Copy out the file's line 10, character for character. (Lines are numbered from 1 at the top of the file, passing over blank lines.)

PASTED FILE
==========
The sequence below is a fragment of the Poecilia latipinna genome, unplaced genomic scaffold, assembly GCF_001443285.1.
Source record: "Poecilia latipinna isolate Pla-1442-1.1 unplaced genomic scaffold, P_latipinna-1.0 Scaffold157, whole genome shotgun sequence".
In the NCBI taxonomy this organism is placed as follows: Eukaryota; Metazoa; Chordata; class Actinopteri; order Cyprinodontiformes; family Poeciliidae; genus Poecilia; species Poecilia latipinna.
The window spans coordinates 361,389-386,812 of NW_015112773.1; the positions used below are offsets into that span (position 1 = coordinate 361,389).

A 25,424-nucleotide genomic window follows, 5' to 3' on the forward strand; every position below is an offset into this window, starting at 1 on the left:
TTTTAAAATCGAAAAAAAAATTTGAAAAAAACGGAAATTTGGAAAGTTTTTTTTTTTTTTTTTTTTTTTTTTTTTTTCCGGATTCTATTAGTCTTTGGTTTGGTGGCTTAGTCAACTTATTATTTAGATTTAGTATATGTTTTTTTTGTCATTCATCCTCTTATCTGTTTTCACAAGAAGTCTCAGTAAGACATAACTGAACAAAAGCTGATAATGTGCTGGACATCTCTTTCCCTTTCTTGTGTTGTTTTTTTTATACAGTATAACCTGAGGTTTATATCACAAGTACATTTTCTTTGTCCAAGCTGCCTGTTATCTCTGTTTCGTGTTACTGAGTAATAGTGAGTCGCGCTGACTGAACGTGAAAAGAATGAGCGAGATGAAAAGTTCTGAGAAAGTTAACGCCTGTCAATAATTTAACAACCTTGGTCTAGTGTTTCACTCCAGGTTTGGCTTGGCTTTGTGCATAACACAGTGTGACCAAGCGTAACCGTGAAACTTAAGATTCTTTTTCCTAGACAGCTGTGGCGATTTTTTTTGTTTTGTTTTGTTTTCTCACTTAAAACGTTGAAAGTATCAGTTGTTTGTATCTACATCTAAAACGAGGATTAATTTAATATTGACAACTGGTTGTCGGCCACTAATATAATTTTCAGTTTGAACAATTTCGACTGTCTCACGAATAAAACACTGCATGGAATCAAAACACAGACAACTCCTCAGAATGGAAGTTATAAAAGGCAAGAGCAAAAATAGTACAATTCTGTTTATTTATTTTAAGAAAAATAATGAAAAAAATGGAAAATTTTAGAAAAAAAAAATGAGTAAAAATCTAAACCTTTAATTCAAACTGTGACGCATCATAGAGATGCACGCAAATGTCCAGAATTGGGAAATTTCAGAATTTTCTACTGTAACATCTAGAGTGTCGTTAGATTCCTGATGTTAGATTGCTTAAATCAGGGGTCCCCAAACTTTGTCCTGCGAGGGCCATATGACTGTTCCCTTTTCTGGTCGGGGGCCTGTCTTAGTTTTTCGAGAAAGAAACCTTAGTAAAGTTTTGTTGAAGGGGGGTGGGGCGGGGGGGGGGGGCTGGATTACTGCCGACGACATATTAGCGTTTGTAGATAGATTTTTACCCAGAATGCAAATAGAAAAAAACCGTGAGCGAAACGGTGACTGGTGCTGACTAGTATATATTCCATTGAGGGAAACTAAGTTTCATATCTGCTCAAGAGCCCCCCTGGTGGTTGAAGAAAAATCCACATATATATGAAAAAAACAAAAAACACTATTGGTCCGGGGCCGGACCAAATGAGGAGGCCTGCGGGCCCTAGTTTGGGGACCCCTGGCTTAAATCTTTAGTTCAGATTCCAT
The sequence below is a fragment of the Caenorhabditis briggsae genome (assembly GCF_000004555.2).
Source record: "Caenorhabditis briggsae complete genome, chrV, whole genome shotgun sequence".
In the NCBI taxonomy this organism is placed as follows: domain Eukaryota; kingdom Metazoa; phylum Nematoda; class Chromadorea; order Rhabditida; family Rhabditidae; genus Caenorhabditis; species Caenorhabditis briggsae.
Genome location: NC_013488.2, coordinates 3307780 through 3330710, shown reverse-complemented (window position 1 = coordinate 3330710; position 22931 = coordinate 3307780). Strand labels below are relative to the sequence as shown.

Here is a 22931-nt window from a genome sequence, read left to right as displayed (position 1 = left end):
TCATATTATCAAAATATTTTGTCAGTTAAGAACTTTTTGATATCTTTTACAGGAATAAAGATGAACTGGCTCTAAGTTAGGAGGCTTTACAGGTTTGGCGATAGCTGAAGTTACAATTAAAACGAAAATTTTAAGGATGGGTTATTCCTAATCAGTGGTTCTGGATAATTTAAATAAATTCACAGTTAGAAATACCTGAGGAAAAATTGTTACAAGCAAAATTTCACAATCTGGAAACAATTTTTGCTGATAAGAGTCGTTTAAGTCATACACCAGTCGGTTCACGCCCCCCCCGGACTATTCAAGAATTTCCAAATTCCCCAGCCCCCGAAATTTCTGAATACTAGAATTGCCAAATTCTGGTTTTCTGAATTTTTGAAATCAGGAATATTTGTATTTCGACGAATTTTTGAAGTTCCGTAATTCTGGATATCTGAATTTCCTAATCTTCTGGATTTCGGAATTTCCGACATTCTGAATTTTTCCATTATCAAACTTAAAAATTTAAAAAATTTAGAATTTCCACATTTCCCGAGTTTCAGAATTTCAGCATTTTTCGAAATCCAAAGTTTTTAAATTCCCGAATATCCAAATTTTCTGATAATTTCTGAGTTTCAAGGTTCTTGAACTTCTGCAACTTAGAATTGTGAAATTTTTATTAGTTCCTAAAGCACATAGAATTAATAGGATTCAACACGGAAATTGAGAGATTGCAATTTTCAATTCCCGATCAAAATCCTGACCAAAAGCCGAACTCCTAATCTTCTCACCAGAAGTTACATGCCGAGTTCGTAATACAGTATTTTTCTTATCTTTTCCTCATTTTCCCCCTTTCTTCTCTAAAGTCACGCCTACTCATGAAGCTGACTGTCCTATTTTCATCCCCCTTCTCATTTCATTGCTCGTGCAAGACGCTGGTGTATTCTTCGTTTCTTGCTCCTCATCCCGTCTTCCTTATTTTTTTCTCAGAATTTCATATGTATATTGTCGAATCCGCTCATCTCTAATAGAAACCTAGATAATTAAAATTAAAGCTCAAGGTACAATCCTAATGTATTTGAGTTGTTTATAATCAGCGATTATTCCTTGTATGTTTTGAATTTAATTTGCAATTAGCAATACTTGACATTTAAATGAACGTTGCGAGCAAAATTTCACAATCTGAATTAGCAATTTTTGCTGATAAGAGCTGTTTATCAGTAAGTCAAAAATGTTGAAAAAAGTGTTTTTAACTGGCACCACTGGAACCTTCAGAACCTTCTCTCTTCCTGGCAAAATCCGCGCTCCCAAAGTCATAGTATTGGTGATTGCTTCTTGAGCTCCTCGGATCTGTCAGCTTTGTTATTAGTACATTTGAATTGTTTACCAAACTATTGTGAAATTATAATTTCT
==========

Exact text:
Genome location: NC_013488.2, coordinates 3307780 through 3330710, shown reverse-complemented (window position 1 = coordinate 3330710; position 22931 = coordinate 3307780). Strand labels below are relative to the sequence as shown.